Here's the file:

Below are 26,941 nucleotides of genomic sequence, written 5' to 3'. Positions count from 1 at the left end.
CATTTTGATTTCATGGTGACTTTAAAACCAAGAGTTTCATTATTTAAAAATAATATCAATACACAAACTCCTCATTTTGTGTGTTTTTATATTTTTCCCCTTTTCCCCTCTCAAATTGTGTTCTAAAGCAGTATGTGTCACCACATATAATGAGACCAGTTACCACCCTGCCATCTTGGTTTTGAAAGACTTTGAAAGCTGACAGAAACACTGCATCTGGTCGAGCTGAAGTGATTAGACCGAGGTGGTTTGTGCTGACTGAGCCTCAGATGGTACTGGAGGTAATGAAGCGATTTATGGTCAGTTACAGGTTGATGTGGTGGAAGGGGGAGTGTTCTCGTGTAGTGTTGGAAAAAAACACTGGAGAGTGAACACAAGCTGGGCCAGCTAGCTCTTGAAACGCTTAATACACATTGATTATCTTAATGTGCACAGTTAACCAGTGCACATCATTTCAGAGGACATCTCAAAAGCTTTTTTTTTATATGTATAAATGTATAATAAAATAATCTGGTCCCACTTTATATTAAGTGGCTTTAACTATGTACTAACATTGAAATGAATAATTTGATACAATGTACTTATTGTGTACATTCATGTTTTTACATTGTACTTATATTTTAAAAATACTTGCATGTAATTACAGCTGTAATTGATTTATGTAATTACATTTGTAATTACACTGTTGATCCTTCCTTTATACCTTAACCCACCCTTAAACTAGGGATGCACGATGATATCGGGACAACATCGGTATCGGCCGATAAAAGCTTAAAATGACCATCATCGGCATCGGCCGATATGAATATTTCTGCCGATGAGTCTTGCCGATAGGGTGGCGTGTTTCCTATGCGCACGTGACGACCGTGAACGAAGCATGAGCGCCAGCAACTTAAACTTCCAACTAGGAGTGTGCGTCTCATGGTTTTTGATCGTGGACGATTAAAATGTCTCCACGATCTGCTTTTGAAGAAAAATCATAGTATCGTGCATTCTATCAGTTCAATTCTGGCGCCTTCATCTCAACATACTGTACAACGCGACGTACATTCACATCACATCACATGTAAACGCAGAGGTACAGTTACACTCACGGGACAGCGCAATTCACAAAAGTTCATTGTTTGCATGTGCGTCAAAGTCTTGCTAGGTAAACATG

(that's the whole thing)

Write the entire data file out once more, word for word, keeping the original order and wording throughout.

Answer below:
Below are 26,941 nucleotides of genomic sequence, written 5' to 3'. Positions count from 1 at the left end.
CATTTTGATTTCATGGTGACTTTAAAACCAAGAGTTTCATTATTTAAAAATAATATCAATACACAAACTCCTCATTTTGTGTGTTTTTATATTTTTCCCCTTTTCCCCTCTCAAATTGTGTTCTAAAGCAGTATGTGTCACCACATATAATGAGACCAGTTACCACCCTGCCATCTTGGTTTTGAAAGACTTTGAAAGCTGACAGAAACACTGCATCTGGTCGAGCTGAAGTGATTAGACCGAGGTGGTTTGTGCTGACTGAGCCTCAGATGGTACTGGAGGTAATGAAGCGATTTATGGTCAGTTACAGGTTGATGTGGTGGAAGGGGGAGTGTTCTCGTGTAGTGTTGGAAAAAAACACTGGAGAGTGAACACAAGCTGGGCCAGCTAGCTCTTGAAACGCTTAATACACATTGATTATCTTAATGTGCACAGTTAACCAGTGCACATCATTTCAGAGGACATCTCAAAAGCTTTTTTTTTATATGTATAAATGTATAATAAAATAATCTGGTCCCACTTTATATTAAGTGGCTTTAACTATGTACTAACATTGAAATGAATAATTTGATACAATGTACTTATTGTGTACATTCATGTTTTTACATTGTACTTATATTTTAAAAATACTTGCATGTAATTACAGCTGTAATTGATTTATGTAATTACATTTGTAATTACACTGTTGATCCTTCCTTTATACCTTAACCCACCCTTAAACTAGGGATGCACGATGATATCGGGACAACATCGGTATCGGCCGATAAAAGCTTAAAATGACCATCATCGGCATCGGCCGATATGAATATTTCTGCCGATGAGTCTTGCCGATAGGGTGGCGTGTTTCCTATGCGCACGTGACGACCGTGAACGAAGCATGAGCGCCAGCAACTTAAACTTCCAACTAGGAGTGTGCGTCTCATGGTTTTTGATCGTGGACGATTAAAATGTCTCCACGATCTGCTTTTGAAGAAAAATCATAGTATCGTGCATTCTATCAGTTCAATTCTGGCGCCTTCATCTCAACATACTGTACAACGCGACGTACATTCACATCACATCACATGTAAACGCAGAGGTACAGTTACACTCACGGGACAGCGCAATTCACAAAAGTTCATTGTTTGCATGTGCGTCAAAGTCTTGCTAGGTAAACATG